10. Tamura, Robert, 1996. "Regional economies and market integration," Journal of Economic Dynamics and Control, Elsevier, vol. 20(5), pages 825-845, May.
  11. Smith, James P, 1984. "Race and Human Capital," American Economic Review, American Economic Association, vol. 74(4), pages 685-698, September.
  12. Margo, Robert A, 1986. "Educational Achievement in Segregated School Systems: The Effects of "Separate-but-Equal."," American Economic Review, American Economic Association, vol. 76(4), pages 794-801, September.
  13. Tamura, Robert, 2006. "Human capital and economic development," Journal of Development Economics, Elsevier, vol. 79(1), pages 26-72, February.
  14. Robert A. Margo, 1991. "Segregated Schools and the Mobility Hypothesis: A Model of Local Government Discrimination," The Quarterly Journal of Economics, Oxford University Press, vol. 106(1), pages 61-73.
  15. Tamura, Robert, 2002. "Human capital and the switch from agriculture to industry," Journal of Economic Dynamics and Control, Elsevier, vol. 27(2), pages 207-242, December.
  16. Smith, James P, 1986. "Race and Human Capital: Reply," American Economic Review, American Economic Association, vol. 76(5), pages 1225-1229, December.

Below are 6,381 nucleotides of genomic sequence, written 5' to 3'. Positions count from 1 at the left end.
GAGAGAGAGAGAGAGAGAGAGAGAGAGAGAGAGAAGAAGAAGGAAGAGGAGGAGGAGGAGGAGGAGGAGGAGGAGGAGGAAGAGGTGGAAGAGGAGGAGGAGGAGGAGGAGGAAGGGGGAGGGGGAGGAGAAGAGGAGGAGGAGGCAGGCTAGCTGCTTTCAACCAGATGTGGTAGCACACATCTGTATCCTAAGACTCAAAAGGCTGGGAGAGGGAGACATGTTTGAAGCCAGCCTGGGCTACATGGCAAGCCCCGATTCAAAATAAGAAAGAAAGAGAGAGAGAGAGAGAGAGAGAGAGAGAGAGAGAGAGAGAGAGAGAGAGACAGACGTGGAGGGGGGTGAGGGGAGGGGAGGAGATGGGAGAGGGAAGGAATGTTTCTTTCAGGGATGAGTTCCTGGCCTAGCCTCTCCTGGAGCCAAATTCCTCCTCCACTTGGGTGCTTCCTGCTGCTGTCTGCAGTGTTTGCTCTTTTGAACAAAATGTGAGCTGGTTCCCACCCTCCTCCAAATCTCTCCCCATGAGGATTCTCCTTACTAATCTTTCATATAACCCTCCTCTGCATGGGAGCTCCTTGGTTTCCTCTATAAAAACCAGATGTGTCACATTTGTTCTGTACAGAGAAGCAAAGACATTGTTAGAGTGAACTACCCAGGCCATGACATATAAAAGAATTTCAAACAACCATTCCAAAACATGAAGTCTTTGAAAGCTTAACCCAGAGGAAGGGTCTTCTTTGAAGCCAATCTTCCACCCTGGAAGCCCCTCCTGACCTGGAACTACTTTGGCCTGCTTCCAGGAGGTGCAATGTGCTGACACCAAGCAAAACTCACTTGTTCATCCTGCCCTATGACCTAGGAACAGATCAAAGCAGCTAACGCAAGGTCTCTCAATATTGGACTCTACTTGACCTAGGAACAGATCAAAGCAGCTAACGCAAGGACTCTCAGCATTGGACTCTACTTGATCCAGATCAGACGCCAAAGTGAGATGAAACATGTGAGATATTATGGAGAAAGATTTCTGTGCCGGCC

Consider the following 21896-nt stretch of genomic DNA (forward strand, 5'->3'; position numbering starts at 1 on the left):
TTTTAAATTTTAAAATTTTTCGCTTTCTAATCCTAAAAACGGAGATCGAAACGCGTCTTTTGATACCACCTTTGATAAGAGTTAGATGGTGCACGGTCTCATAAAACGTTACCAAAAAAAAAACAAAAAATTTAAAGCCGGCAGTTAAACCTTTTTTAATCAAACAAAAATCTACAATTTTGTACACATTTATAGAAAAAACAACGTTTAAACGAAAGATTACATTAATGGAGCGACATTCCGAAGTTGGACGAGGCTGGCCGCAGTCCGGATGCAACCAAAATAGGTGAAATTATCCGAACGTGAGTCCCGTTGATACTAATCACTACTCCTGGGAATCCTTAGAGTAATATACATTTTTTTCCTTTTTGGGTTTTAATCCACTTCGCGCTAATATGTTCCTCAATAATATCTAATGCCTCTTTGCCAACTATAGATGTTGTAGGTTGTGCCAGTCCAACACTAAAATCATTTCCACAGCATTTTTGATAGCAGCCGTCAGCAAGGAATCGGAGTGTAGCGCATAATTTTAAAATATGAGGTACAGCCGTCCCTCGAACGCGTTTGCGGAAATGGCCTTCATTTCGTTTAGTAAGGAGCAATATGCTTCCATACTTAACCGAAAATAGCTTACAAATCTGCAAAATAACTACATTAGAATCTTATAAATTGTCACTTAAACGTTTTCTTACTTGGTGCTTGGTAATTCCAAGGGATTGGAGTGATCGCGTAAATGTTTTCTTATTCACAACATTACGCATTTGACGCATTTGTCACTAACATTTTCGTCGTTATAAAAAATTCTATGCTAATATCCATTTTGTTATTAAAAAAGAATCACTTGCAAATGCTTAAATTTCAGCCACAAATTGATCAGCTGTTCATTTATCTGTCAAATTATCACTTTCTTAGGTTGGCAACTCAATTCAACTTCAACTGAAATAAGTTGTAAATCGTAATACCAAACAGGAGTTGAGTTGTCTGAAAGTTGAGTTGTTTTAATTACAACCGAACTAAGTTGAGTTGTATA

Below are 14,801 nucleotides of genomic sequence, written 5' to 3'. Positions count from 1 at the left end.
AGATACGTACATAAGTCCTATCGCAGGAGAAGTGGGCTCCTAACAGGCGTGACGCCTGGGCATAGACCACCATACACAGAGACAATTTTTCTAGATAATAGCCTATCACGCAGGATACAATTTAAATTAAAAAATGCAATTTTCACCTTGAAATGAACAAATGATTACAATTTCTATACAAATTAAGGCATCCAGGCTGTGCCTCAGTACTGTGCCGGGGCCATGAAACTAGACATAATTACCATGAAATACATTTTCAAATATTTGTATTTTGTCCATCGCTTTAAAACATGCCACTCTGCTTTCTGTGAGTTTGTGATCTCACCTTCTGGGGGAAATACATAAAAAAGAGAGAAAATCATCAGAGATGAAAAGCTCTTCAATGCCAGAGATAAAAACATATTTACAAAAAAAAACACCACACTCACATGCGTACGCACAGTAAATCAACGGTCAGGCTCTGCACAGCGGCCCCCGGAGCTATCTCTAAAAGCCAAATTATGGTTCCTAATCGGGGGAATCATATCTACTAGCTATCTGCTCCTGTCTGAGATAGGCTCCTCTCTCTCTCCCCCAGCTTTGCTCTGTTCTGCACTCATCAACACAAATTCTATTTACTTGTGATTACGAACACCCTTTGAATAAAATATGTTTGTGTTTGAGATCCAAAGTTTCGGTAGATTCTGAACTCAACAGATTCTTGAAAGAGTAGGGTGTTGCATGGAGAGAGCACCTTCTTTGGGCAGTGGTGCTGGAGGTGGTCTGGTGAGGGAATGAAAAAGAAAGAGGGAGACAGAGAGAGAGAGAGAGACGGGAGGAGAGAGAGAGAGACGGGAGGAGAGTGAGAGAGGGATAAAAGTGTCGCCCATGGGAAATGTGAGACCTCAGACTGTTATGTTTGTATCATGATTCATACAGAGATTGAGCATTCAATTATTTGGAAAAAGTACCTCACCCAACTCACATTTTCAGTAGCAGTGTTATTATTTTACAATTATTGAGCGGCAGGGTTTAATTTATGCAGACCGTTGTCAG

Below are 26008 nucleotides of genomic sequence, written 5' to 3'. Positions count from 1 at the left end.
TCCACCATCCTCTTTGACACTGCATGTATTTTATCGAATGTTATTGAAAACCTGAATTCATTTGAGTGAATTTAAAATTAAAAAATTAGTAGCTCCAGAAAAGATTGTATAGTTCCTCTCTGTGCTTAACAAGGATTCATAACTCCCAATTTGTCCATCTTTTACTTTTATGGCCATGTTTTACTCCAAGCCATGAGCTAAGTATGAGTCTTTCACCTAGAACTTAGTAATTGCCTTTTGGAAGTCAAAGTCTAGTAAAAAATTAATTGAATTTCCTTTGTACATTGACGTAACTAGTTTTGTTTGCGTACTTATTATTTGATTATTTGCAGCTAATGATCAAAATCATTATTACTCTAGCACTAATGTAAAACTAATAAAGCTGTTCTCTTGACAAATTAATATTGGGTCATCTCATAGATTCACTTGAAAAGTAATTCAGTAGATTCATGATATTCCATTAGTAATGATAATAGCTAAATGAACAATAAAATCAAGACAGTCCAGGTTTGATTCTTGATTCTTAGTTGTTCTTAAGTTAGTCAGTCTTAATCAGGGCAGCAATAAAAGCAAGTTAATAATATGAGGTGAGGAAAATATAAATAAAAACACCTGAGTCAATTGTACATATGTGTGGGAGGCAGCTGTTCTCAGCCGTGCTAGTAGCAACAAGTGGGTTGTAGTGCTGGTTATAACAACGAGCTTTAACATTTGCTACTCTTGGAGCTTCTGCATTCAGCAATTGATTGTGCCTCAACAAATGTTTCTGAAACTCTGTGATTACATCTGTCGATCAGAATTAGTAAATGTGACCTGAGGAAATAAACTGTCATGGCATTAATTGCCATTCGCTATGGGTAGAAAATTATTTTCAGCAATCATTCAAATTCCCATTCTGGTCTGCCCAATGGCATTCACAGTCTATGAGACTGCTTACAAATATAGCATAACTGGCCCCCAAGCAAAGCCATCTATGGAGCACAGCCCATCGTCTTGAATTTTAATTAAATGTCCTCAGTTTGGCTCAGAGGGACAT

17. Roland Bénabou, 1996. "Equity and Efficiency in Human Capital Investment: The Local Connection," Review of Economic Studies, Oxford University Press, vol. 63(2), pages 237-264.
  18. Chad Turner & Robert Tamura & Sean Mulholland & Scott Baier, 2007. "Education and income of the states of the United States: 1840–2000," Journal of Economic Growth, Springer, vol. 12(2), pages 101-158, June.
  19. Heckman, James J, 1990. "The Central Role of the South in Accounting for the Economic Progress of Black Americans," American Economic Review, American Economic Association, vol. 80(2), pages 242-246, May.
  20. Robert Tamura, 2001. "Teachers, Growth, and Convergence," Journal of Political Economy, University of Chicago Press, vol. 109(5), pages 1021-1059, October.
  21. Roland Benabou, 1993. "Workings of a City: Location, Education, and Production," The Quarterly Journal of Economics, Oxford University Press, vol. 108(3), pages 619-652.
  22. Alston, Lee J. & Higgs, Robert, 1982. "Contractual Mix in Southern Agriculture since the Civil War: Facts, Hypotheses, and Tests," The Journal of Economic History, Cambridge University Press, vol. 42(02), pages 327-353, June.
  23. Margo, Robert A, 1986. "Race and Human Capital: Comment," American Economic Review, American Economic Association, vol. 76(5), pages 1221-1224, December.
  24. Smith, James P & Welch, Finis R, 1989. "Black Economic Progress after Myrdal," Journal of Economic Literature, American Economic Association, vol. 27(2), pages 519-564, June.
  25. Lucas, Robert Jr., 1988. "On the mechanics of economic development," Journal of Monetary Economics, Elsevier, vol. 22(1), pages 3-42, July.